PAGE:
A smart mind is an intelligence or the agility to perform a task effectively and efficiently. Going beyond the men’s latest fashion and men new style, we present the exceptional men in recorded history who had an extraordinary IQ. An IQ testing, developed in the 1900s, considers the score above 140 to be of genius-level.
1. William James Sidis:
William holds the record of scoring between 250-300, he not only knew 25 languages including English, Hebrew, Russian, German, Greek, Latin, and French. Although he is still known for his book “The Animate and the Inanimate” where he described the existence of the dark matter, the origin of life and thermodynamics. Later his publications received public scorn that caused him mental anguish and humiliation.
2. Terence Tao:
The Australian-American mathematician who has published about 300 research papers and 17 books has scored between 225 and 230. By the age of 20, he earned Ph.D. and is the recipient of several awards including 2006 Fields Medal and the Breakthrough Prize in Mathematics in 2014. Tao was a prodigy, he studied university-level mathematics at the age of 9.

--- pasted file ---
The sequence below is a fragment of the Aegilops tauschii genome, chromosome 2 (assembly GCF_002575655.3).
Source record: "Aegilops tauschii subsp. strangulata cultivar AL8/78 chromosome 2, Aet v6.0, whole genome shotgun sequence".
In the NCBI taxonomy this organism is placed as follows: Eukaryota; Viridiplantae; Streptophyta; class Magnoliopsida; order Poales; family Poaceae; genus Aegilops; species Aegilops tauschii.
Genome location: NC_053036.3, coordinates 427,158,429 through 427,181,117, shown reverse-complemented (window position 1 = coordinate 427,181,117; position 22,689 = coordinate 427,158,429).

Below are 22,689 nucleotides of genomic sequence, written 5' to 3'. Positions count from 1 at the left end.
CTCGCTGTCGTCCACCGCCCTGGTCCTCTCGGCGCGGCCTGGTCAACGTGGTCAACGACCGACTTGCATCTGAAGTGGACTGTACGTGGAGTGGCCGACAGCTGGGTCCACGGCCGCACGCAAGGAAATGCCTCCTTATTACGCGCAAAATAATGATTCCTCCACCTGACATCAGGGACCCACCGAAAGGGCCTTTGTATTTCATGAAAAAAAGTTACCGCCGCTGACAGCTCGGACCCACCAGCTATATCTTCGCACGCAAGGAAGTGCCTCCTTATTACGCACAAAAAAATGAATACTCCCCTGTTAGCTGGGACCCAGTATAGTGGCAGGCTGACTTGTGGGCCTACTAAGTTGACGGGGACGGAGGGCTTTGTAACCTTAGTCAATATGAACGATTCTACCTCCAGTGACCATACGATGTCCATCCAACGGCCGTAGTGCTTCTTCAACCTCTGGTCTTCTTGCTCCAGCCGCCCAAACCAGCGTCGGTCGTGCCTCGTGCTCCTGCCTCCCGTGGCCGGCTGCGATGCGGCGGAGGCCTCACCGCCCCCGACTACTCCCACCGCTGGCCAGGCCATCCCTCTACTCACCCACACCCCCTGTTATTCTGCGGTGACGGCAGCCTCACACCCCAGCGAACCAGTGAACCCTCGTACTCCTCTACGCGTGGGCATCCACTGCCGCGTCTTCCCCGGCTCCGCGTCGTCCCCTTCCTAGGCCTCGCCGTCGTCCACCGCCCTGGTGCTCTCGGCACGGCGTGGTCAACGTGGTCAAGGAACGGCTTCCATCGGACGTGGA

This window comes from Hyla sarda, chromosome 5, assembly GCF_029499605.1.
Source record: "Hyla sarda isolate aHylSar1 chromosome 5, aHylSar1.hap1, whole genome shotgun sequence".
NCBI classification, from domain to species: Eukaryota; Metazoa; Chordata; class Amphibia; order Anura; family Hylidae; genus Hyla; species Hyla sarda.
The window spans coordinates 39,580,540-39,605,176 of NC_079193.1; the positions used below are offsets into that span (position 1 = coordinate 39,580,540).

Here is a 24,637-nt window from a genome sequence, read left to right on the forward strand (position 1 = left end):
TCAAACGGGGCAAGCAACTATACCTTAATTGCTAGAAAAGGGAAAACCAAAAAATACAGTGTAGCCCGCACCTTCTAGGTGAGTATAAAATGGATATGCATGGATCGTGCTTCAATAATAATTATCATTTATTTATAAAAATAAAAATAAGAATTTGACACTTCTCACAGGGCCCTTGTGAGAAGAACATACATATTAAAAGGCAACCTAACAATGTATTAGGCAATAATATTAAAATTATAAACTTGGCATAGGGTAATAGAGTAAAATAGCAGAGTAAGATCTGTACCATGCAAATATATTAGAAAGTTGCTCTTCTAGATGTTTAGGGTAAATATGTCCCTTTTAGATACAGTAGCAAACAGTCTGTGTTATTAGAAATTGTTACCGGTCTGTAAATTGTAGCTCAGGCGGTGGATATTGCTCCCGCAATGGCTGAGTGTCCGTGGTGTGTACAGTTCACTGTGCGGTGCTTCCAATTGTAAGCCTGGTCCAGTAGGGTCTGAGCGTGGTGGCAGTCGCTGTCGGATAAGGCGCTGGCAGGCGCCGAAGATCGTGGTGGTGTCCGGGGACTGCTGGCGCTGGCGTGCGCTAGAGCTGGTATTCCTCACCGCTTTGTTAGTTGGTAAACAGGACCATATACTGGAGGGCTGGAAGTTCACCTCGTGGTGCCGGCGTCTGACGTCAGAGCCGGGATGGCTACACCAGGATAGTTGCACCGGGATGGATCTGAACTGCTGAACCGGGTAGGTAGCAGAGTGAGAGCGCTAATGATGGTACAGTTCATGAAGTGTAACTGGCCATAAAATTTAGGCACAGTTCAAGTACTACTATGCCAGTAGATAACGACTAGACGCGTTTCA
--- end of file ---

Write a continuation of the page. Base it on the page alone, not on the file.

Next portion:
3. Marilyn Vos Savant:
Savant who scored 228 considered IQ tests are only measurements of mental abilities, not intelligence, as it consists of lots of other factors, hence measurement of Intelligence is useless. From the year 1986 to 1989, she was the record holder for the “Highest IQ”.
4. Christopher Hirata:
one more American child prodigy who became a turned astrophysicist. Hirata has a keen interest in astrophysics, cosmology and in the exploration of dark energy. He had the extraordinary score of 225.
5. Kim Ung-Yong:
The Korean professor who had scored 210, notably learned to speak when he was just 6 months old. By the age of six, he learned to speak in several languages including Korean, English, German, and Japanese but also began to write at the age of four. According to him “High IQ is not omnipotent. Look at me, I don’t have musical talent, nor am I excelling in sports. Society should not judge anyone with unilateral standards, everyone has different learning levels, hopes, talents, and dreams and we should respect that.”